The United Nations' Intergovernmental Panel on Climate Change (IPCC) has just issued an unprecedented call to action, warning that countries must change immediately the way their people eat, commute, farm and build. Exploring what needs to be done to limit global warming to 1.5 deg C, the IPCC cited the need for deep emission cuts before 2030. The alternative would be to consign economies and ecosystems to deadlier weather extremes, habitat loss, falling crop yields, and ever higher sea levels. The IPCC's message amplifies the dangerous consequences of humankind's war on the environment, in which the loser will be Man - much as war destroys what has been built painstakingly over generations of peace.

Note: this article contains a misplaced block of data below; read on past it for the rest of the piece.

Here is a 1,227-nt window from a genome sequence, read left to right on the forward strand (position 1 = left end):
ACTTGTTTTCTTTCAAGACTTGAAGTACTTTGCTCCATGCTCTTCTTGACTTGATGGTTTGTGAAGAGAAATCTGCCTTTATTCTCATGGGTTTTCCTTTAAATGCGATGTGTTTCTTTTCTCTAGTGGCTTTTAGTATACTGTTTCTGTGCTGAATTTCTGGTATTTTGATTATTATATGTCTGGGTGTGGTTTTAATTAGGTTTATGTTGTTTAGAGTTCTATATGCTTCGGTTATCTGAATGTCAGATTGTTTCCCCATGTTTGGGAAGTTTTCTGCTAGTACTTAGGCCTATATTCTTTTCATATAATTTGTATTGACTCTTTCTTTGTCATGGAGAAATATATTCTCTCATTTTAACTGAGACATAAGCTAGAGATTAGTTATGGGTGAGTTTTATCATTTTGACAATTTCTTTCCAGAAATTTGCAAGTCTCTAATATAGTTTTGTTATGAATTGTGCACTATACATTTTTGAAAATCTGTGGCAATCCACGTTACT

Yet, inertia tends to rule the mind when it comes to nature. Governments feel they have more pressing tasks to deal with than to make peace with nature. But the spate of extreme weather in recent times - which climate scientists have long warned about - must spur governments and global agencies into action, if we are not to leave future generations to an even more precarious existence. While the scale of the challenge is daunting, the 2015 UN Paris Climate Agreement was an astonishing achievement because it saw the developed and developing worlds coming together in spite of their bickering to address a common catastrophe in waiting.